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EBBA 21183

Magdalene College - Pepys
Ballad XSLT Template
The Merry Plow-Man,
Loving Milk-Maid
See how the loving Country-Men
And Maidens do agree;
While they express their happiness,
And both contented be.
To the Tune of, Jenny Gin, Hey Boys up go we, the fair one let me in.

W E that do lead a Country Life,
in pleasures do abound,
We still live free from care and strife,
and are encompass'd round
With such content, that Mortal Men
no happier can be;
And London Gallants tell me then
who lives so well as we.

We have the pleasant Fields and Groves,
wherein we take delight,
And there we walk with our true Loves,
when Luna shines most bright;

And those that have great store of wealth,
no happier can they be,
We work full hard, and have our health,
and who so merry as we.

The murmuring Rivers by us glide,
where tipling Fishes play,
While our true Loves walk by our side,
to pass the time away;
Such sweets and comforts we possess,
with true felicity,
That none enjoys more happiness,
nor more content, than we.

O Ur true Loves with their Milking-pales
go merrily along,
And foot it o're the Hills and Dales,
singing a merry song:
And nothing doth our Loves molest,
but chearful still we be,
And think our selves of all most blest,
such happy Men are we.

We use no flattering Complements,
our Sweet-hearts to betray,
But plainly tell them our intents,
and mean what we do say;
While London Citizens pretend
such store of constancy,
Our Loves do last to our lives end,
and none more true than we.

No jealous thoughts possess our breast,
but we contented are,
Both night and day we are at rest,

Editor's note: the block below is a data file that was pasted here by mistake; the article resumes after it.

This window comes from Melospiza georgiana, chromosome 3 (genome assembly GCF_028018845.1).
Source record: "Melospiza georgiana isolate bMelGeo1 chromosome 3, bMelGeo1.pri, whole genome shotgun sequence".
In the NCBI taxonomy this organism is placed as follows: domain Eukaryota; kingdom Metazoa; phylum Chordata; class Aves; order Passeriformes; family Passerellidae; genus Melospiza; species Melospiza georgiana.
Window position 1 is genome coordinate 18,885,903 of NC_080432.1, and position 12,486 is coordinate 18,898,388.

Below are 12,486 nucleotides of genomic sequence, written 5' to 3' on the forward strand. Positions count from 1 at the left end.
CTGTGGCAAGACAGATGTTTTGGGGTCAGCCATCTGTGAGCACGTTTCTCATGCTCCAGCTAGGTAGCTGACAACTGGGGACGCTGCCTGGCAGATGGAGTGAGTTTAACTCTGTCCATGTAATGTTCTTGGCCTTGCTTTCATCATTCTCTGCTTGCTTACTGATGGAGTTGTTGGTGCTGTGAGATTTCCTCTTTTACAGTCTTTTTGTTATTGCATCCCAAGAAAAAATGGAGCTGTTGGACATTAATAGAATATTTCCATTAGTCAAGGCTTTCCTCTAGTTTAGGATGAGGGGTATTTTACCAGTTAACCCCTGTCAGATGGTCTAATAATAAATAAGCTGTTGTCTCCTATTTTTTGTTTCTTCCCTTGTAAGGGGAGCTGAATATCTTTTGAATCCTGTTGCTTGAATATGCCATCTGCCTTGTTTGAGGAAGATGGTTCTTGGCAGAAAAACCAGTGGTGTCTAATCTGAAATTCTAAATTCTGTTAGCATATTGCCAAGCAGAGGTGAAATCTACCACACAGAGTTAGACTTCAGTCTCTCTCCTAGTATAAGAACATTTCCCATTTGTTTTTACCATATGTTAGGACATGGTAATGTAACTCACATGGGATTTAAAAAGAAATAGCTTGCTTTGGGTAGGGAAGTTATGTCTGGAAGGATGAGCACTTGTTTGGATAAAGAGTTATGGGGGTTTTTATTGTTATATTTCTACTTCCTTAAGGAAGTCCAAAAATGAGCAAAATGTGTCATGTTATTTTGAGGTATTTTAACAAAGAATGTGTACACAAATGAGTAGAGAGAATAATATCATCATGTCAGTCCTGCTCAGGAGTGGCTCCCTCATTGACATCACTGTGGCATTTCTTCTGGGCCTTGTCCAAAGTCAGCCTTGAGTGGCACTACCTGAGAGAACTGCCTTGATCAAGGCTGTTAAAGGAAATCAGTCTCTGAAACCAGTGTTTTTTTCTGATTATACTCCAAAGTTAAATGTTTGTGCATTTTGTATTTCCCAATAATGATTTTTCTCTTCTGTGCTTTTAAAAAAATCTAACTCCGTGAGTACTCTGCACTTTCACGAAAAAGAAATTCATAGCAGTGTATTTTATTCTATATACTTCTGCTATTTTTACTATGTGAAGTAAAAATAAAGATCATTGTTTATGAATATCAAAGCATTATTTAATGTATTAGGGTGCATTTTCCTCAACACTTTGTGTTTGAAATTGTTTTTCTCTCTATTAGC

and Strangers are to care:
From doubts, from discontents, and fears,
no Mortals live more free,
And thus most plainly it appears,
none happier are than we.

But mind how each tite Country Lass
doth trip it o're the Plain,
Aa they the silent Meadows pass,
their amorous Notes they strain;

And when we hear their lovely Charms,
so sweet they seem to be,
We often wish them in our Arms,
such loving Souls are we.

And when we to the Fold do go,
to over-see our Flocks,
Who sometimes wander to and fro,
and Graze amongst the Rocks:
To think upon our hearts delights,
so pleasant seems to be,
That Gentlemen, and worthy Knights,
know no such joys as we.

Thus we that often drive the Plows,
have share of Earthly Bliss,
And from the Maids that Milk the Cows,
we oft steal many a Kiss;
To Feasts and Fairs we often go,
where divers sports we see,
And when bright Phoebus groweth low,
then home again walk we.

And thus the lusty Country Lad
doth spend his vacant hours,
With her who makes his heart full glad,
amongst the shady Bowers:
And often tumbles his true Love,
beneath the Myrtle Tree,
Since nothing can our joys remove,
what Men so blest as we.

Printed for J , Deacon, at the Angel in Guilt-Spur-Street without Newgate

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